Why it's high time to break the 'male' science stereotype
Careers in Science Encouraging more women into the STEM industries starts at school, says one head teacher, who inspires her pupils by connecting them with sector role models and by challenging stereotypes.
The students' views
Four students tell us about their experience with STEM at Queen Anne's school. Hear from:
Recently, Julia Harrington, Headmistress of Queen Anne’s School — an independent boarding and day school in Caversham, Berkshire — saw a statistic that alarmed her.
“In 2017, only 23% of people in core STEM occupations were women. That's shocking."
"That these industries have had a wide gender gap in the past is perhaps well known. The fact that the problem is still so acute needs addressing, which becomes very obvious when you look at the small number of women in top jobs in STEM companies.”
Harrington also points to research carried out by the IET (Institution of Engineering and Technology) four years ago, which found that only 1% of parents would recommend engineering to their daughters. That has to change, so it's time to break the stereotype, she says. “The fact is, we don't just need 'more women in science'. We need lots of different women in lots of different areas of science.”
Bringing in industry role models
Addressing this problem starts at school, says Harrington, where increasing numbers of girls and young women need to be encouraged to study science subjects. That means presenting science to them in a way that is both fun and fascinating. It also means moving away from the (false) belief that boys are better at maths and science than girls. “I think that goes back to an in-built, unconscious gender bias,” she says. “Although it's more of an issue in mixed educational settings because girls tend to be more risk averse than boys — so there's a temptation for them to sit back and let the boys answer the questions. But there's simply no room for that kind of thinking in an all-girl classroom.”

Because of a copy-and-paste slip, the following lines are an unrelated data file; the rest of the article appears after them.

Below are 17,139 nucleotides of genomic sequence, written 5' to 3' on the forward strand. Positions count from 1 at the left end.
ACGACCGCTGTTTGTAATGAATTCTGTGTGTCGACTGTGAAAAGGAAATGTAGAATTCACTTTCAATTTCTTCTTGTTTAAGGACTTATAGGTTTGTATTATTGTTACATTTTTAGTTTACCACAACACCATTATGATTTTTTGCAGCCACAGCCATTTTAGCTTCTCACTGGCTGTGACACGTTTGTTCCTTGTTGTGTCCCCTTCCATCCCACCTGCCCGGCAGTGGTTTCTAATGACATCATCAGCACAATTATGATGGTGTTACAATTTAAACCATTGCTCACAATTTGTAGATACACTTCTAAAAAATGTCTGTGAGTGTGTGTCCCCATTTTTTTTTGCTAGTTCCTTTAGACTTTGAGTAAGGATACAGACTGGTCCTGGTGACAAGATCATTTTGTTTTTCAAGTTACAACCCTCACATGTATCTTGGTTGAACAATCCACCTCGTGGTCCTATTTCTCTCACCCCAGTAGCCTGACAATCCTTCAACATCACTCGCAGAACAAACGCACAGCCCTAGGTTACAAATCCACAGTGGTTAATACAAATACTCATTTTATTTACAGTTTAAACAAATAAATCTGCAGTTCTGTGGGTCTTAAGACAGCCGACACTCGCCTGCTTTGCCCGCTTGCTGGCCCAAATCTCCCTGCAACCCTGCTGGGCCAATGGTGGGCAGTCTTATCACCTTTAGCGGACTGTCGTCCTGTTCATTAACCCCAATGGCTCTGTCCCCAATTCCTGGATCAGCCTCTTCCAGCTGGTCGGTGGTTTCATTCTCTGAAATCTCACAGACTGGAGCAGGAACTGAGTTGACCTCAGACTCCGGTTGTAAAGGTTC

In her own establishment, Harrington brings in leading industry role models to work with the pupils. “I'm a strong believer in connecting girls with cutting-edge scientific researchers who help them find solutions to real-life industry problems,” she says. “If pupils can get involved in real-life applications of science, they'll realise that it's a massive subject that touches all areas of our lives, and that scientists are just like everyone else. They're not 'geeks'. That way, girls are more likely to connect with it and be interested in it.”
Making science an inspiring subject
Inspirational teachers can also encourage more young women into science. “They could be male or female,” says Harrington. “It doesn't matter, as long as they can talk about science in an inspiring way. It's about presenting science as a subject of wonder and making pupils go: 'Wow!'”
This is critical because first-class science qualifications can help shape the future direction of careers. “There are so many opportunities in STEM,” says Harrington. “I tell pupils that it's such a creative area in which to work. Scientists have to think of the impossible and make it a reality. And if that isn't creative thinking, I don't know what is.”